WASHINGTON (Reuters) - Boeing Co won a $30 billion contract for 179 new U.S. Air Force refueling planes on Thursday, trumping arch rival Airbus parent EADS in a fiercely contested competition that began nearly a decade ago.
It was the third effort since 2001 to start replacing 50-year-old Boeing-made KC-135 Stratotankers, built before man first stepped on the moon.
“Boeing was the clear winner,” Deputy Defense Secretary William Lynn told reporters at the Pentagon. He said Boeing offered a far better deal at a time when defense budgets are under increasing pressure.
Boeing’s shares rose 3.9 percent in afterhours trading on the news which gave the Chicago-based aerospace giant a solid win as it struggles to gets its ailing 787 Dreamliner commercial airplane program back on track.
EADS expressed disappointment and concern about the decision, but said the contract was just “one business opportunity among many” in the United States.
EADS said last week it would only protest the contract if it saw egregious errors.
Boeing was “humbled” by the win, said Dennis Muilenburg, chief executive of Boeing’s defense unit. He gave no details on pricing, but said Boeing was able to cut costs by working more closely with its commercial wing and making substantial investments to improve its 767 production line.
Muilenburg added that the Boeing plane was smaller, used 24 percent less fuel, and would result in less reconstruction costs for military airports.
U.S. Air Force Secretary Michael Donley said the initial $3.5 billion fixed-price contract would pay for design, development and delivery of 18 planes by 2017, but could be worth over $30 billion in coming years.
Previous Air Force efforts to buy new planes to refuel other aircraft during flight have been marred by an ethics scandal and selection errors.
The contest has sparked transatlantic tensions and clashes among U.S. lawmakers eager to bring high-paying aerospace jobs to their states.
Analysts were caught off guard by the contract, given predictions that EADS would aggressively underbid Boeing.
Teal Group’s Richard Aboulafia called the decision “a major surprise” and said if it holds, Boeing will have succeeded in blocking EADS’s biggest defense initiative.
Lynn said EADS could protest the decision, but said Pentagon officials were convinced the decision was fair.
“We think we’ve established a clear, a transparent and an open process and we think we’ve executed on that and it will not yield grounds for protest,” Lynn told the briefing.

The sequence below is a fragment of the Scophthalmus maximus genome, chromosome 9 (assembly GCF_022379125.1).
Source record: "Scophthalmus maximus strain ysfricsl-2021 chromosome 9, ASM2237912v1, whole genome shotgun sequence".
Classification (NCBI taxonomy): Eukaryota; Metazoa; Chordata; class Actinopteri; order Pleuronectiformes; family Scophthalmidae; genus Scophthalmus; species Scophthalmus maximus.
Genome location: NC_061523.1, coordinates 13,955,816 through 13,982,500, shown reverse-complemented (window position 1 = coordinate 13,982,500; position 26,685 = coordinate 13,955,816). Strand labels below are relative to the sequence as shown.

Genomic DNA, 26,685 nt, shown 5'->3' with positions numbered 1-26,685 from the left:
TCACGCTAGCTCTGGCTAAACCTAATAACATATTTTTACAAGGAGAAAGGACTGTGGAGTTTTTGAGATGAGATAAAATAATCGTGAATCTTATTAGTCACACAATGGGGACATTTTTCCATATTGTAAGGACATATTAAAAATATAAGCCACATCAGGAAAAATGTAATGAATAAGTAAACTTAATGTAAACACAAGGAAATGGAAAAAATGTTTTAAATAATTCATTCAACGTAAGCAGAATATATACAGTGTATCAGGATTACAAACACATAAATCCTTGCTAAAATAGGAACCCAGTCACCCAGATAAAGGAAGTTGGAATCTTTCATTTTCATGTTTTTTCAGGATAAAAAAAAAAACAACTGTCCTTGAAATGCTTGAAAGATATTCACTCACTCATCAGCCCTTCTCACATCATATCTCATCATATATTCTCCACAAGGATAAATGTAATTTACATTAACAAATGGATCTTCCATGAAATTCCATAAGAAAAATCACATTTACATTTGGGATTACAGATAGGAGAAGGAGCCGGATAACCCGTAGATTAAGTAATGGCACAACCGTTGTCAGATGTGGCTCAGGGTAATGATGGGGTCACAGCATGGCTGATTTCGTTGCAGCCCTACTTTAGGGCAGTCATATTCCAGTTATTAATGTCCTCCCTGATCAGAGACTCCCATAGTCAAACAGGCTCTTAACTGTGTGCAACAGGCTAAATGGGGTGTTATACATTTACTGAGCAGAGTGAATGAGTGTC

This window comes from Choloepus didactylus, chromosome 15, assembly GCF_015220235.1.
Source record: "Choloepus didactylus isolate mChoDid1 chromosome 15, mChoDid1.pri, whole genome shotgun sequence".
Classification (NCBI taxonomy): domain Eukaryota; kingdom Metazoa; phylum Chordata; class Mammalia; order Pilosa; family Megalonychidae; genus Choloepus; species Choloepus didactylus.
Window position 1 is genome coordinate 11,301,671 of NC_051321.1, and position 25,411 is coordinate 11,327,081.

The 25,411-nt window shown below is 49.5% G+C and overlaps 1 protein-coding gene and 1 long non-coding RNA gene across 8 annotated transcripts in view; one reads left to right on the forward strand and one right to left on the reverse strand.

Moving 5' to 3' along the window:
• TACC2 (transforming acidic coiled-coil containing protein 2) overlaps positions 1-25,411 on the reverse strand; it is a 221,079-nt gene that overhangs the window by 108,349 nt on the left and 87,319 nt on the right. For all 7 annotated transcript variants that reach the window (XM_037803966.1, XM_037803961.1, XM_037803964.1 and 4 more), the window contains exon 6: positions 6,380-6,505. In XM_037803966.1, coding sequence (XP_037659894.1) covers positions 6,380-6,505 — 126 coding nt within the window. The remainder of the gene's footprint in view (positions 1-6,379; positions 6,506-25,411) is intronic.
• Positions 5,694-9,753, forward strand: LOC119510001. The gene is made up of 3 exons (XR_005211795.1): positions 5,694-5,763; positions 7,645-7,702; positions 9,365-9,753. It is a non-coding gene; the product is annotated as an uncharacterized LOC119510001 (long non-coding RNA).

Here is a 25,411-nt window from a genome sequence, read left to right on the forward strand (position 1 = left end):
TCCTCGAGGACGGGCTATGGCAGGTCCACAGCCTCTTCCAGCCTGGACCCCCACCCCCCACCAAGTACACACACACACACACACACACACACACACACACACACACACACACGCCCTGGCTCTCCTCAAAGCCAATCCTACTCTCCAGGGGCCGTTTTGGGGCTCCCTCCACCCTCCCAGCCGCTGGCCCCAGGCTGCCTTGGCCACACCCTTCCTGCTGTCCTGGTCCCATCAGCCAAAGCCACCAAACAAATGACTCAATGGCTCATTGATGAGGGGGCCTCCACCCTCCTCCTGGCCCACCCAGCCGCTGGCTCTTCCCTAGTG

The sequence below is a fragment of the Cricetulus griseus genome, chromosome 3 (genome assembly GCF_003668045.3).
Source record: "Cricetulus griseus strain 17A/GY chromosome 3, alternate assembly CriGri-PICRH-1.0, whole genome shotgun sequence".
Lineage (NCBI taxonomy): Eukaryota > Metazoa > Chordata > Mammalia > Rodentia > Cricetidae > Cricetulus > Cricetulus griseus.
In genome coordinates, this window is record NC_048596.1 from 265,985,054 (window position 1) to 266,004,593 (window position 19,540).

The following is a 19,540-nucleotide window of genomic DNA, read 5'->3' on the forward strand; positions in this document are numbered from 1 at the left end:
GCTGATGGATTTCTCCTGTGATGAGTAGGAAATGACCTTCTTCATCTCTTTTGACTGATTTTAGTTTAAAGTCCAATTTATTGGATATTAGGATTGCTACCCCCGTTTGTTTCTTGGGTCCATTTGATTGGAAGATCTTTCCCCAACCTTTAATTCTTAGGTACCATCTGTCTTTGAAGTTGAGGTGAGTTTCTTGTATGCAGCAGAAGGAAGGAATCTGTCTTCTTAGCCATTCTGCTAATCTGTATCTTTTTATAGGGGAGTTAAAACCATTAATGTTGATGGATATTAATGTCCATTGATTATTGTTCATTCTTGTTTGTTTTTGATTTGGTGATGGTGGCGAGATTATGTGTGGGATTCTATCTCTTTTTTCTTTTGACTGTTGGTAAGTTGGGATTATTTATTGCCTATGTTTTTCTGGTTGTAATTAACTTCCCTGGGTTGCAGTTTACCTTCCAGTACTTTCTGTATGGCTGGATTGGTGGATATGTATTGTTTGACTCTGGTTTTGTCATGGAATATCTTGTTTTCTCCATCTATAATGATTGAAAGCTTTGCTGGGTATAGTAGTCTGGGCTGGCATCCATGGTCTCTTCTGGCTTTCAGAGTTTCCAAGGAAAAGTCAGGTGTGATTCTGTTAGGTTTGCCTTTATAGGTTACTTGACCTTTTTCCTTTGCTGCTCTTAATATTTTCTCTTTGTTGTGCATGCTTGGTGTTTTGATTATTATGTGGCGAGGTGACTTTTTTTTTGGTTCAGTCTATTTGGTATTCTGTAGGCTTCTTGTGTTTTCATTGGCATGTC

EADS is waiting until after a formal briefing by the Air Force, which is likely to occur on Wednesday, to decide what to do, but its statement appeared to look to future opportunities to do business with the U.S. military.
EADS has 10 days to file a formal protest after a contract award and its congressional backers can also try to block the award legislatively.
Several lawmakers from Alabama, where EADS was to have built its plane, said they would examine the decision carefully to ensure it was fair.
Senator Jeff Sessions said the Air Force had overlooked the fact that the EADS plane was newer, stronger and more effective. “It became a low-price shootout,” he told Reuters after a press conference in Birmingham.
Air Force Chief of Staff General Norton Schwartz said he was pleased that troops would finally get a new refueling plane. “I’m pleased that this has produced an outcome ... that we’ll get about delivering a capability that’s long overdue — and we’ll stop talking about it.”
EADS and Boeing, arch rivals in the market for passenger jets, have fought bitterly in public over the contest with expensive advertisements while their respective supporters have battled it out at dueling news conferences.
The decision disappointed EADS backers in the South, who had hoped EADS’ A330-based tanker would boost a region still struggling with the aftermath of Hurricane Katrina in 2005 and last year’s BP oil spill.
Alabama Governor Robert Bentley put a brave face on the news, telling hundreds of officials and business leaders: “There’s sunshine above the clouds. We are going to still work hard and we are going to still create jobs in this area.”
Boeing offered a variant of its 767 twin-engined, wide-body passenger jet, to be built in Washington state and Kansas, where lawmakers and union officials welcomed the news.
Brian Ruttenbur, a defense analyst with Morgan Keegan, said the decision gives Boeing “a shot in the arm” as the company looks to fix issues with its 787 commercial plane program.
Defense officials, who kept the news under wraps until it was announced at the Pentagon, gave few details about the bids, saying only that the offers were more than one percent apart.
The Air Force’s initial $23.5 billion plan to lease and then buy 100 modified Boeing 767s as tankers, fell apart in 2004 after a procurement scandal sent a former Boeing executive and former Air Force official to jail for ethics violations.
EADS, partnered with Northrop Grumman Corp, won a 179-plane deal in February 2008, only to have it canceled after government auditors upheld parts of a protest by Boeing.
Northrop subsequently pulled out, leaving the European aerospace and defense company to bid alone.
Documents from the previous competition showed an average price for the Airbus plane of $160 million versus $168 million for the Boeing plane, but analysts say the price could be 5 to 10 percent lower this time.
Shares of Boeing rose 3.9 percent to $73.55 in afterhours trading on Thursday after closing up 0.8 percent to $70.76 in regular trading on the New York Stock Exchange.
Reporting by Andrea Shalal-Esa, Tim Hepher, Phil Stewart, Karen Jacobs, Kelli Dugan, Verna Gates, and Kyle Peterson; Editing by Tim Dobbyn, Dave Zimmerman